That calculation is based on charging at home – but what happens when you need to charge up while out and about? Well, the difference is much less prominent, but even the most expensive public charging stations undercut the price of petrol or diesel.
Other running costs would appear to be minimal. Most electric cars are too new to have long-term data on their reliability, but early signs are very good, as with very few moving parts these are reliable machines. Some manufacturers, notably Kia and MG, offer super-long warranties on their electric cars for some added peace of mind – and almost every manufacturer provides a warranty against the battery failing to hold a charge.
As for insurance, electric cars tend to attract slightly higher premiums than petrol or diesel models. To help minimise that, you can get a quote for your electric car right here on mustard.co.uk to ensure you’re getting the best deal possible.
How far can I drive an electric car?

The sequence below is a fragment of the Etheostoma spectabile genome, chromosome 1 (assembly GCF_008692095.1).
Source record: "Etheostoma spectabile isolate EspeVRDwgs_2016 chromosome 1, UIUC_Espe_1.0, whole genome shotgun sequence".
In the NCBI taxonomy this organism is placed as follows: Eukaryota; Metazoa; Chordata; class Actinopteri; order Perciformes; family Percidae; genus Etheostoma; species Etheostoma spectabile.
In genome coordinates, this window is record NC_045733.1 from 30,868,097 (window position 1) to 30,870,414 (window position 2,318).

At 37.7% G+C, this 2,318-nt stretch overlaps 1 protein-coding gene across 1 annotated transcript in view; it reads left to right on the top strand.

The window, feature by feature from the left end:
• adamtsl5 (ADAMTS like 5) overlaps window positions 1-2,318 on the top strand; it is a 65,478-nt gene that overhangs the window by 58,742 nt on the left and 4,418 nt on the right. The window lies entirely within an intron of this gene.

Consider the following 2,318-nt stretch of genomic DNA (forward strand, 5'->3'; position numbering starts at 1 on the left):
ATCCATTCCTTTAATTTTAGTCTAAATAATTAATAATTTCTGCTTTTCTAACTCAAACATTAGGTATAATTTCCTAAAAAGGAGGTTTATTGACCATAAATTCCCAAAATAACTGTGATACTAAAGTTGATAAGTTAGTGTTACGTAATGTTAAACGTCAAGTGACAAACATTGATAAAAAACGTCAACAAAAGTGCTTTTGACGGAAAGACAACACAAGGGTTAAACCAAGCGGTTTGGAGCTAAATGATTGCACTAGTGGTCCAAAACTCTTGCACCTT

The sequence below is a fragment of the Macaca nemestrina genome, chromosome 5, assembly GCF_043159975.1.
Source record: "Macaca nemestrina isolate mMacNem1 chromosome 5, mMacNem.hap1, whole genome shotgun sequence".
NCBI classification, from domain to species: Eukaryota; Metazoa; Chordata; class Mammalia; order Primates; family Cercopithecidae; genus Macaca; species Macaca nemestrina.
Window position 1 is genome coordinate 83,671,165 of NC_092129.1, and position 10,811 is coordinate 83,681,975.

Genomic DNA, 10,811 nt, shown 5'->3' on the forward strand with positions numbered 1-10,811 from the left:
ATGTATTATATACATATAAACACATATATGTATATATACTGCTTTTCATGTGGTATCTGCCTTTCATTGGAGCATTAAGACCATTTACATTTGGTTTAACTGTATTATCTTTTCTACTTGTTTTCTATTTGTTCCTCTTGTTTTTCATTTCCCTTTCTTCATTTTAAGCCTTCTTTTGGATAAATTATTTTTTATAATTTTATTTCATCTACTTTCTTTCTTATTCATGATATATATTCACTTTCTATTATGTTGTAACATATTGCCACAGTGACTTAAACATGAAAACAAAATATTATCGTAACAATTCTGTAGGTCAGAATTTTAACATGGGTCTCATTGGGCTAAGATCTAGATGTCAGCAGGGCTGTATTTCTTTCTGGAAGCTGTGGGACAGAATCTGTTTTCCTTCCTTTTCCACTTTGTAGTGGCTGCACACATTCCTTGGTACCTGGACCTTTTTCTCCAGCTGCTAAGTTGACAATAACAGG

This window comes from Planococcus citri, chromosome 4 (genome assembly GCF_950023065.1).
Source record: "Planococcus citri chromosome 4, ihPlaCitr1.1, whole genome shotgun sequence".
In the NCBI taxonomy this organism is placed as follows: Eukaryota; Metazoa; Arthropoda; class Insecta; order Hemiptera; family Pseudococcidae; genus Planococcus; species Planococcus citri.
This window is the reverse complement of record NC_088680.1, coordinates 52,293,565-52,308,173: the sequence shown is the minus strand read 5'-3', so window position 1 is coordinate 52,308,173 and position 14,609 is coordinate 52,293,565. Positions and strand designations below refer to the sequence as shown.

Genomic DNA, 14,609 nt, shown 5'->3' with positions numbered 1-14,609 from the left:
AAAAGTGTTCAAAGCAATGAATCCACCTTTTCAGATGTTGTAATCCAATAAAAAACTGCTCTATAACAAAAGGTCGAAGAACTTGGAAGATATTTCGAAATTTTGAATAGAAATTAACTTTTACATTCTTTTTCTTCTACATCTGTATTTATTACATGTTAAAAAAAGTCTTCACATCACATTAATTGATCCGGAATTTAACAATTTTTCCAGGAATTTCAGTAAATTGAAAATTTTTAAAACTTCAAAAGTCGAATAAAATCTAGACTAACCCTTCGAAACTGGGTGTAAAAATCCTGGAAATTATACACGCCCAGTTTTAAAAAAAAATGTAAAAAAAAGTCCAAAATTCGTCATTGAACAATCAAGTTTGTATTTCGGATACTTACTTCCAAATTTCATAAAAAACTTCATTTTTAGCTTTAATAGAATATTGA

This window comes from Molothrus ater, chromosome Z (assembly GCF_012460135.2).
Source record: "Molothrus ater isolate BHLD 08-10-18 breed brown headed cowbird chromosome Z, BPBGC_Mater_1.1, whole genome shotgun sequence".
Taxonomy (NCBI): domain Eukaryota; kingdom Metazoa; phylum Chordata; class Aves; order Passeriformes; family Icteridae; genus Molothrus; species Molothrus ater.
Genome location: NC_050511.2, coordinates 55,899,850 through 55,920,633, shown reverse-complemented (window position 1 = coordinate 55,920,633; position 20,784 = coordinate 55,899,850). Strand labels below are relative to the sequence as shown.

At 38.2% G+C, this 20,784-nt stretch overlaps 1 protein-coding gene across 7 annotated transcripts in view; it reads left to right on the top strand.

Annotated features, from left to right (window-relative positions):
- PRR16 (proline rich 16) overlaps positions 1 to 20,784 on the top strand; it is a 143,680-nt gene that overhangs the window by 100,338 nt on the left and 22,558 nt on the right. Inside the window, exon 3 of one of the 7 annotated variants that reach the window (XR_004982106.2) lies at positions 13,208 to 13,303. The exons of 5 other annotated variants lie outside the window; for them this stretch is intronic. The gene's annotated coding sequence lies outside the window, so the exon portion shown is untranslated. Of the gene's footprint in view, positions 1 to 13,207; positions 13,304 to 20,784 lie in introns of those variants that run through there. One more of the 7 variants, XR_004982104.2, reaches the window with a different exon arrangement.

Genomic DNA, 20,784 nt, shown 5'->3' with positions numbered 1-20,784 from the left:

That depends on which model you buy, but range is not necessarily linked to how much you spend – some very reasonable electric cars are capable of impressive ranges.
The distance an electric car can go on a full charge ranges from around 75 miles for the more basic city cars, right up to 379 miles for the longest-range model currently on sale.
If you’re mostly driving in town, you’ll probably find these range predictions to be accurate. Head out for long motorway drives and the range tends to disappear a bit faster.
The most important thing is to consider the journeys you do every day, rather than planning for one that may never happen. If you only use your car for short runs around town (remember, more than 90% of journeys in the UK are less than five miles) then almost any electric car will do you well.